In class, we looked at capturing mouse events with PyGame and then using those to interact with our OpenGL environment. Recall that one of the steps in our display loop is checking for user events. The contents of our check_events() function from our previous examples looked like the following:
def check_events(self): for event in pygame.event.get(): if event.type == pygame.QUIT: exit() if event.type == pygame.KEYUP and event.key == pygame.K_ESCAPE: exit()
This is where we will need to add another if-statement to detect that a mouse button has been pressed.
if event.type == pygame.MOUSEBUTTONDOWN:
This code will detect if any mouse button has been pressed, not just left clicks or right clicks. To figure out which button has been pressed, you'll need to poll PyGame and get a list of button states. PyGame gives you a list of 1s and 0s each of which represents one of your mouse buttons. The list is three elements long and looks something like this:
[ 0, 0, 0 ] --> No buttons pressed [ 1, 0, 0 ] --> Left button pressed [ 0, 1, 0 ] --> Middle button pressed [ 0, 0, 1 ] --> Right button pressed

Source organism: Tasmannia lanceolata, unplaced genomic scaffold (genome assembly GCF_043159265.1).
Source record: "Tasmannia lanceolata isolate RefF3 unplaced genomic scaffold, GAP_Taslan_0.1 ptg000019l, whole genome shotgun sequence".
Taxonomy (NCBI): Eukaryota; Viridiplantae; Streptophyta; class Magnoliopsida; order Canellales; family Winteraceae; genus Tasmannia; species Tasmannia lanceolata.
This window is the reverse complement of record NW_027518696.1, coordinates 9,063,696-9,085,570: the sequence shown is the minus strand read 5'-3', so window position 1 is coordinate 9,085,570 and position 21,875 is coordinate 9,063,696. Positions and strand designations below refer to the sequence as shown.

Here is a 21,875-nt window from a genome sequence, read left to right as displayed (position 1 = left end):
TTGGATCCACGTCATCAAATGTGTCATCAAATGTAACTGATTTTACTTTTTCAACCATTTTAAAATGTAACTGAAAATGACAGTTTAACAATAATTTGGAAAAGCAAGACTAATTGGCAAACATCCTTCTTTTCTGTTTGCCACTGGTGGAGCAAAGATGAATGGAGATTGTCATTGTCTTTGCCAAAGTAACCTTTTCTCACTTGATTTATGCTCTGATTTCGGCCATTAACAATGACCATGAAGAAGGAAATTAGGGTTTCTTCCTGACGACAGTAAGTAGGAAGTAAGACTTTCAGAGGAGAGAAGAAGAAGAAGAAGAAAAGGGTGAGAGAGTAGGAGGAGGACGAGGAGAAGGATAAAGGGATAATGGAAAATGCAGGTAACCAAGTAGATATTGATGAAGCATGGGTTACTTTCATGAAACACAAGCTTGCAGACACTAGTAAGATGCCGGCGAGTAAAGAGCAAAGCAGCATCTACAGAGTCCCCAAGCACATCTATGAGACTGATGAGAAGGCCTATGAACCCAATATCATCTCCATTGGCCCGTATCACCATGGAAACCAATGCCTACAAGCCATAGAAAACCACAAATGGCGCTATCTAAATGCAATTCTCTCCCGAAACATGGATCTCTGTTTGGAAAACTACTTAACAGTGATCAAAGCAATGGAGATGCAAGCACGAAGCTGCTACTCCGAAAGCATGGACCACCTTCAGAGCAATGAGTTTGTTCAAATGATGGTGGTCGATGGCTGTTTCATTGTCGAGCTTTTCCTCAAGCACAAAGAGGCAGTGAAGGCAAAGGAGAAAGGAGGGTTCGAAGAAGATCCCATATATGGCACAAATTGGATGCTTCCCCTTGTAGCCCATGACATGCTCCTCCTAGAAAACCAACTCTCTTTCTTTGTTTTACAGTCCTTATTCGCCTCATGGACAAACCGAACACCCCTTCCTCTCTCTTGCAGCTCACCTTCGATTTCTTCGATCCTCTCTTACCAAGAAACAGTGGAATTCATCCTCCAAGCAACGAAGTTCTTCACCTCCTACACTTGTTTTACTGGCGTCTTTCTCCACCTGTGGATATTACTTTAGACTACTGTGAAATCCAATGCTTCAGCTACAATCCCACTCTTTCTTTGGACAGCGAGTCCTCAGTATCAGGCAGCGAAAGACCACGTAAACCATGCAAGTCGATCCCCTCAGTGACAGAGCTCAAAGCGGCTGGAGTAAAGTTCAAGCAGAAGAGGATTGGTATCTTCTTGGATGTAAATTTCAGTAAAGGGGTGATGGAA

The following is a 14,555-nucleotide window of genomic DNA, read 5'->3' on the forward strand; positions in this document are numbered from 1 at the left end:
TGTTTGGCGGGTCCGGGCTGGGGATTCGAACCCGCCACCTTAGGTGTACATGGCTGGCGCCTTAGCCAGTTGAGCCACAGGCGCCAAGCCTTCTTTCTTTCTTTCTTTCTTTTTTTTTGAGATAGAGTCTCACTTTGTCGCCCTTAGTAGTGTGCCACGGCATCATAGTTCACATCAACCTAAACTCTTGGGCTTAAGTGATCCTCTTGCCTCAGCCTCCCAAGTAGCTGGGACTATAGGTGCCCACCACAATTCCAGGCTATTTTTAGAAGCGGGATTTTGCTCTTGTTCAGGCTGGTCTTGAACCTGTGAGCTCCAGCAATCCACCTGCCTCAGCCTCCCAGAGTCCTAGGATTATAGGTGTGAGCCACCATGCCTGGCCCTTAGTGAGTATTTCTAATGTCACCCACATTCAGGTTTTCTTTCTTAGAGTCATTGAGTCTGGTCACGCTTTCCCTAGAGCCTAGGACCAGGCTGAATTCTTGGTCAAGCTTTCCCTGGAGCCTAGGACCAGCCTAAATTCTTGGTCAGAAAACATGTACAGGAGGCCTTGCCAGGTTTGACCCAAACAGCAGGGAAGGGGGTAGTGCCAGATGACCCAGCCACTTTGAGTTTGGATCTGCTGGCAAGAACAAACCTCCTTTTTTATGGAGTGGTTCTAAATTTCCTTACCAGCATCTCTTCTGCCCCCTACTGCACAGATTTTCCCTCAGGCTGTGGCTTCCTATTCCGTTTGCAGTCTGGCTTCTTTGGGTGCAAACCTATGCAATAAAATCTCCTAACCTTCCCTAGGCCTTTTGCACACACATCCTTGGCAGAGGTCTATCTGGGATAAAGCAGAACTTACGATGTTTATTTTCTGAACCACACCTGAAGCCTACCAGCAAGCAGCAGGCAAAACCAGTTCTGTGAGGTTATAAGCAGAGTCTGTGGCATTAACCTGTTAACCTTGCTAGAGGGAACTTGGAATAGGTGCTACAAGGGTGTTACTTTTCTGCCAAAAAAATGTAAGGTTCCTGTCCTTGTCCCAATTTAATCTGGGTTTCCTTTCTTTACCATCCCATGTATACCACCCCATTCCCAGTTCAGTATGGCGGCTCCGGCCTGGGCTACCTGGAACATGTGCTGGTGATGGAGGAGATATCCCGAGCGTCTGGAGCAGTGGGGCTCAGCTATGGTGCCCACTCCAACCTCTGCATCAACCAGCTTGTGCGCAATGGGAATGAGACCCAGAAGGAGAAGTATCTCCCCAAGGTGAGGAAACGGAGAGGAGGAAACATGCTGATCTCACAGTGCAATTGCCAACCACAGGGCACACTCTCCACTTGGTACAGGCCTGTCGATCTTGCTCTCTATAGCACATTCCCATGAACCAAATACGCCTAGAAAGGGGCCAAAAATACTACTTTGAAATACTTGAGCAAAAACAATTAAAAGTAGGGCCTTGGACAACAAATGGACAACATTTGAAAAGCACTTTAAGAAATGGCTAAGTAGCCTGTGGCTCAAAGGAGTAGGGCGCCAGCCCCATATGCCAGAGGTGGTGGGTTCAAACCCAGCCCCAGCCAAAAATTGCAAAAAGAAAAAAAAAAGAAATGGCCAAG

The first element of the list is the state of the left button, the second element is the state of the middle button, and the third element is the right button. It is important to note that some mice have several more buttons. It has been my experience that these buttons do trigger mouse click events, but do not show up in this list of button states. To get this list and check the buttons, you need to add the following code to your event checking if-statement from above.
button=pygame.mouse.get_pressed() if button==1: print "The left button was pressed!" elif button==1: print "The middle button was pressed!" elif button==1: print "The right button was pressed!"
Catching a mouse button press is important, but you usually also want to know where on the screen the button was pressed. This is sometimes referred to as the click location. This click location will be provided in image coordinates (upper, left origin) instead of OpenGL coordinates (screen-centered origin). This means that we will need to convert our mouse click location to something usable by our OpenGL code in order for it to be useful. Below is a quick example of how to do this:
pos=list(pygame.mouse.get_pos()) #gets the mouse click location and converts it to a list pos=self.screen.get_height()-pos #converts the upper,left origin to a lower,left origin pos=pos/self.screen.get_width() #dividing by the screen dimensions *normalizes* pos=pos/self.screen.get_height() #your click coordinates to be between 0.0 and 1.0 pos=pos-0.5 #adjusts the origin to the center of the screen pos=pos-0.5 #with +/-0.5 along each axis, but we need +/-1.0 pos=pos*2.0 #adjusts our +/-0.5 screen range to +/-1.0 pos=pos*2.0 #now our click coordinates match our OpenGL screen coordinates